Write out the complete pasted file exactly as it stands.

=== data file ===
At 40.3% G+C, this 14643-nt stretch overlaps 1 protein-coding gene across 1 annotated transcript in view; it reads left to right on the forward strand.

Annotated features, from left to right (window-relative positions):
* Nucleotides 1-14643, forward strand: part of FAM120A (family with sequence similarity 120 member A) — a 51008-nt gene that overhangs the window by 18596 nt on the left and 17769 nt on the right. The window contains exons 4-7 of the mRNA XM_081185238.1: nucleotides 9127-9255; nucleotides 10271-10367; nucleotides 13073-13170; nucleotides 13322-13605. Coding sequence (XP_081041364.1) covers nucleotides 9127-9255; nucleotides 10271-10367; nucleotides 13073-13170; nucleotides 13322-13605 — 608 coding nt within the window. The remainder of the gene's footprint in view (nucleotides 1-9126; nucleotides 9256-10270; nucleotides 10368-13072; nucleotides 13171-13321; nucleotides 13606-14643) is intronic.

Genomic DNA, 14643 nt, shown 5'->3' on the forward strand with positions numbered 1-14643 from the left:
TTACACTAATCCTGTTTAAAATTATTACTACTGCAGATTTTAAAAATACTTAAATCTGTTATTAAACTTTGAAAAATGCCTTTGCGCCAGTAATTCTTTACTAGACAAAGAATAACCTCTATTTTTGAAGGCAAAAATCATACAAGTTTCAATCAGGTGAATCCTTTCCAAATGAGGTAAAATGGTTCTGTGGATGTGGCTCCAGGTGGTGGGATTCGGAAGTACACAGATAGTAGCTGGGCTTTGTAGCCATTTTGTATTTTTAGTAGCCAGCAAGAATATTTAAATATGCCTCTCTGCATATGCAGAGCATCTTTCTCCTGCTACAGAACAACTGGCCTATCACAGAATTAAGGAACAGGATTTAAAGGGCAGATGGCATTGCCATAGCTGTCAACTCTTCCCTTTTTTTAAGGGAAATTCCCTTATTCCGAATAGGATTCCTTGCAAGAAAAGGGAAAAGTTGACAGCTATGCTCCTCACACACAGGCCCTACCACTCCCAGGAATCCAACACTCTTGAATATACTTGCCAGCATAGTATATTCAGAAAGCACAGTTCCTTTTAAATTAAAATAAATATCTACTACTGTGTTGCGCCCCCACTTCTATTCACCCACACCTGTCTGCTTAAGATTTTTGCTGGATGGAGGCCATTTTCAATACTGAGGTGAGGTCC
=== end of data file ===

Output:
At 40.3% G+C, this 14643-nt stretch overlaps 1 protein-coding gene across 1 annotated transcript in view; it reads left to right on the forward strand.

Annotated features, from left to right (window-relative positions):
* Nucleotides 1-14643, forward strand: part of FAM120A (family with sequence similarity 120 member A) — a 51008-nt gene that overhangs the window by 18596 nt on the left and 17769 nt on the right. The window contains exons 4-7 of the mRNA XM_081185238.1: nucleotides 9127-9255; nucleotides 10271-10367; nucleotides 13073-13170; nucleotides 13322-13605. Coding sequence (XP_081041364.1) covers nucleotides 9127-9255; nucleotides 10271-10367; nucleotides 13073-13170; nucleotides 13322-13605 — 608 coding nt within the window. The remainder of the gene's footprint in view (nucleotides 1-9126; nucleotides 9256-10270; nucleotides 10368-13072; nucleotides 13171-13321; nucleotides 13606-14643) is intronic.

Genomic DNA, 14643 nt, shown 5'->3' on the forward strand with positions numbered 1-14643 from the left:
TTACACTAATCCTGTTTAAAATTATTACTACTGCAGATTTTAAAAATACTTAAATCTGTTATTAAACTTTGAAAAATGCCTTTGCGCCAGTAATTCTTTACTAGACAAAGAATAACCTCTATTTTTGAAGGCAAAAATCATACAAGTTTCAATCAGGTGAATCCTTTCCAAATGAGGTAAAATGGTTCTGTGGATGTGGCTCCAGGTGGTGGGATTCGGAAGTACACAGATAGTAGCTGGGCTTTGTAGCCATTTTGTATTTTTAGTAGCCAGCAAGAATATTTAAATATGCCTCTCTGCATATGCAGAGCATCTTTCTCCTGCTACAGAACAACTGGCCTATCACAGAATTAAGGAACAGGATTTAAAGGGCAGATGGCATTGCCATAGCTGTCAACTCTTCCCTTTTTTTAAGGGAAATTCCCTTATTCCGAATAGGATTCCTTGCAAGAAAAGGGAAAAGTTGACAGCTATGCTCCTCACACACAGGCCCTACCACTCCCAGGAATCCAACACTCTTGAATATACTTGCCAGCATAGTATATTCAGAAAGCACAGTTCCTTTTAAATTAAAATAAATATCTACTACTGTGTTGCGCCCCCACTTCTATTCACCCACACCTGTCTGCTTAAGATTTTTGCTGGATGGAGGCCATTTTCAATACTGAGGTGAGGTCC